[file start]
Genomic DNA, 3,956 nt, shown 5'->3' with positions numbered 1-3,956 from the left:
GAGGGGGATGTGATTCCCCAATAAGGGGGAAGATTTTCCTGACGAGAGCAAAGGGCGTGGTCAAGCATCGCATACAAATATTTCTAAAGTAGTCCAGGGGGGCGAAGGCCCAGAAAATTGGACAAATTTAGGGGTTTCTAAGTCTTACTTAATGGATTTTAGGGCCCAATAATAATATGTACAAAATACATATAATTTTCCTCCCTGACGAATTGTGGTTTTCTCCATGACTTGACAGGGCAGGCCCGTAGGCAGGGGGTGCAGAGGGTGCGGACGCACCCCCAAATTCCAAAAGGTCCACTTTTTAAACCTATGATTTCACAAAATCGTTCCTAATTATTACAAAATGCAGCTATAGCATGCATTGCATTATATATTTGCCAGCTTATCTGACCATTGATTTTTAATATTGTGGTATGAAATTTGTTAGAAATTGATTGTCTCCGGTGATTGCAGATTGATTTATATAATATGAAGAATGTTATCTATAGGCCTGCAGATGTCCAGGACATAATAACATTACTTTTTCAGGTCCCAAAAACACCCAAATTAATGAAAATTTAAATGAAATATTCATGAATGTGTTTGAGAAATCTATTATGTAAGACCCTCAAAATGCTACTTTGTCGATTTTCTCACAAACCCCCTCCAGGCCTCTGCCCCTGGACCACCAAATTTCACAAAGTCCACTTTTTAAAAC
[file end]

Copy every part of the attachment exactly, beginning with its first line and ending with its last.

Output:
Genomic DNA, 3,956 nt, shown 5'->3' with positions numbered 1-3,956 from the left:
GAGGGGGATGTGATTCCCCAATAAGGGGGAAGATTTTCCTGACGAGAGCAAAGGGCGTGGTCAAGCATCGCATACAAATATTTCTAAAGTAGTCCAGGGGGGCGAAGGCCCAGAAAATTGGACAAATTTAGGGGTTTCTAAGTCTTACTTAATGGATTTTAGGGCCCAATAATAATATGTACAAAATACATATAATTTTCCTCCCTGACGAATTGTGGTTTTCTCCATGACTTGACAGGGCAGGCCCGTAGGCAGGGGGTGCAGAGGGTGCGGACGCACCCCCAAATTCCAAAAGGTCCACTTTTTAAACCTATGATTTCACAAAATCGTTCCTAATTATTACAAAATGCAGCTATAGCATGCATTGCATTATATATTTGCCAGCTTATCTGACCATTGATTTTTAATATTGTGGTATGAAATTTGTTAGAAATTGATTGTCTCCGGTGATTGCAGATTGATTTATATAATATGAAGAATGTTATCTATAGGCCTGCAGATGTCCAGGACATAATAACATTACTTTTTCAGGTCCCAAAAACACCCAAATTAATGAAAATTTAAATGAAATATTCATGAATGTGTTTGAGAAATCTATTATGTAAGACCCTCAAAATGCTACTTTGTCGATTTTCTCACAAACCCCCTCCAGGCCTCTGCCCCTGGACCACCAAATTTCACAAAGTCCACTTTTTAAAAC